It’s easy to take your oral health for granted when everything works as it should. But when something starts to go wrong, the cause of that problem doesn’t usually occur spontaneously. The majority of oral health problems are the result of months or years of either neglect or the continuous practice of bad oral habits. This is especially true when it comes to dealing with sensitive teeth.
Tooth sensitivity occurs when you experience discomfort in one or more of your teeth whenever you consume hot, cold, sour, or even sweet foods and drinks. The sharp and sudden pain the condition causes can feel as if it starts from deep within the tooth and begins to radiate out to the surrounding areas of your mouth. Tooth sensitivity can make activities you enjoy, like eating a drinking, extremely uncomfortable, and if tooth sensitivity continue to progress, you may start trying to neglect your nutritional needs.
To help you avoid the condition, here’s what you need to know about the causes of and how to prevent sensitive teeth, from Ostenson Dental, the premier dentist Vancouver WA has to offer,
The Causes of Sensitive Teeth
Running under the gum line and into the heart of your teeth- an area referred to as the pulp- are tiny tubules that contain the nerves of each tooth. When gum tissue begins to recede away from the base of your teeth these tubules become exposed, which allows outside stimuli- such as hot or cold drinks- to irritate the nerve in your tooth. This causes your tooth’s nerve to flair up, and leads to you feeling pain.
There are a variety of factors that can cause you to experience sensitive teeth, including:
- Over brushing. While showing enthusiasm for brushing your teeth is normally a good thing, you can inadvertently damage the health of your teeth’s enamel by over brushing. Brushing too strenuously or using a brush with hard, inflexible bristles can wear away tooth enamel, eventually exposing the layer underneath. Over brushing can also irritate your gum tissue, causing your gums to recede away from the base of your teeth.
- Gum disease. While over brushing can lead to gum recession, the most common cause of that condition is gum disease. A result of practicing poor oral hygiene, gum disease cause inflammation along the gum line, which not only results in receding gum line, but can lead to decay and tooth loss.
- Cracked teeth. Teeth that become broken or cracked can fill with harmful bacteria called plaque. Once inside of the tooth, plaque can cause the pulp to become inflamed, resulting in tooth pain.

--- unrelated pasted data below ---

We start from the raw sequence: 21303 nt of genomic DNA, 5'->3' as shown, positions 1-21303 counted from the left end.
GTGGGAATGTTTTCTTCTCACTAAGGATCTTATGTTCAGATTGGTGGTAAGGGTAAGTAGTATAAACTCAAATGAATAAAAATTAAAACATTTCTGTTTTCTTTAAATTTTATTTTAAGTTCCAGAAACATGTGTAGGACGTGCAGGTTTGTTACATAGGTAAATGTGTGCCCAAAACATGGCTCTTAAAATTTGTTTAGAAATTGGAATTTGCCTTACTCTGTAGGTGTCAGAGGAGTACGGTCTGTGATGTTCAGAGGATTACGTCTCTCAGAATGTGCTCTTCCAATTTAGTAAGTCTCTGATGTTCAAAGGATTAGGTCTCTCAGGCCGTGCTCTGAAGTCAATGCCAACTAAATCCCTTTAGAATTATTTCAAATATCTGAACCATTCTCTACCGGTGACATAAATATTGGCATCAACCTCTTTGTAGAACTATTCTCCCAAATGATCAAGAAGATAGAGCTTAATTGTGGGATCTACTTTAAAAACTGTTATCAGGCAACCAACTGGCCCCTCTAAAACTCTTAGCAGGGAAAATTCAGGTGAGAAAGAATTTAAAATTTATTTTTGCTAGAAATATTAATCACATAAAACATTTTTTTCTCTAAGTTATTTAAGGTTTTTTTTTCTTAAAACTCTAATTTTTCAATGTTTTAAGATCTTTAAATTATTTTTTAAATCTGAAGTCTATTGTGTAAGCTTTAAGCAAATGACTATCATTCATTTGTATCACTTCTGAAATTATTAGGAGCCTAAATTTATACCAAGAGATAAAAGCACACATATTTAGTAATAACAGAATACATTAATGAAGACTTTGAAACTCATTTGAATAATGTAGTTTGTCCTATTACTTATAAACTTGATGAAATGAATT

- Bruxism. Also referred to as teeth grinding, bruxism is an unconscious habit that eventually wears down your tooth enamel. Once worn down, your enamel can easily chip or break, which exposes the delicate pulp underneath.
- Teeth whitening products. The majority of teeth whitening products contain some type of peroxide, which helps to remove unsightly stains from your tooth enamel. However, over using or abusing teeth whitening products can damage tooth enamel and cause gum irritation.
- Age. Despite what you may assume, individuals between the ages of 25 and 30 are the most likely to experience tooth sensitivity. While not proven, researchers suspect this occurs mainly because people are less likely to visit the dentist when in this age range. The fact that most health insurance plans remove children over the age of 24 probably explains why.
- Mouthwash. The best nightly oral hygiene routines include the use of an antibacterial mouthwash to help remove any built up plaque in hard to reach areas. But just as with whitening products, excessive use of mouthwash can damage the health of your teeth and gums. Mouthwash contains high levels of acid, which raises the acidity levels of your mouth when overused. High mouth acidity weakens your tooth enamel, making the substance more susceptible to damage.
Reducing Tooth Sensitivity
Fortunately, you can take certain steps to help prevent or reduce the effects of sensitive teeth. These steps include:
- Practicing quality oral hygiene. By brushing, flossing, and using a mouthwash daily, you can help to reduce the buildup of plaque, and prevent the onset of decay and gum disease.
- Use a softer brush. To find a brush that has firm enough bristles to properly clean your teeth without causing damage to the enamel, look for a toothbrush that carries the American Dental Association’s seal of approval.
- Switch toothpaste. If you suffer from sensitive teeth, consider switching to a brand that specifically markets itself as helping to prevent tooth sensitivity. While you might need to experiment with several different brands before you find one that works best for you, the use of these type of toothpastes will eventually help.
- Visit your dentist. Scheduling regular visit to see a dentist will provide you with the opportunity to receive a professional cleaning, proper hygiene instructions, and fluoride treatments, which can help to strengthen too enamel.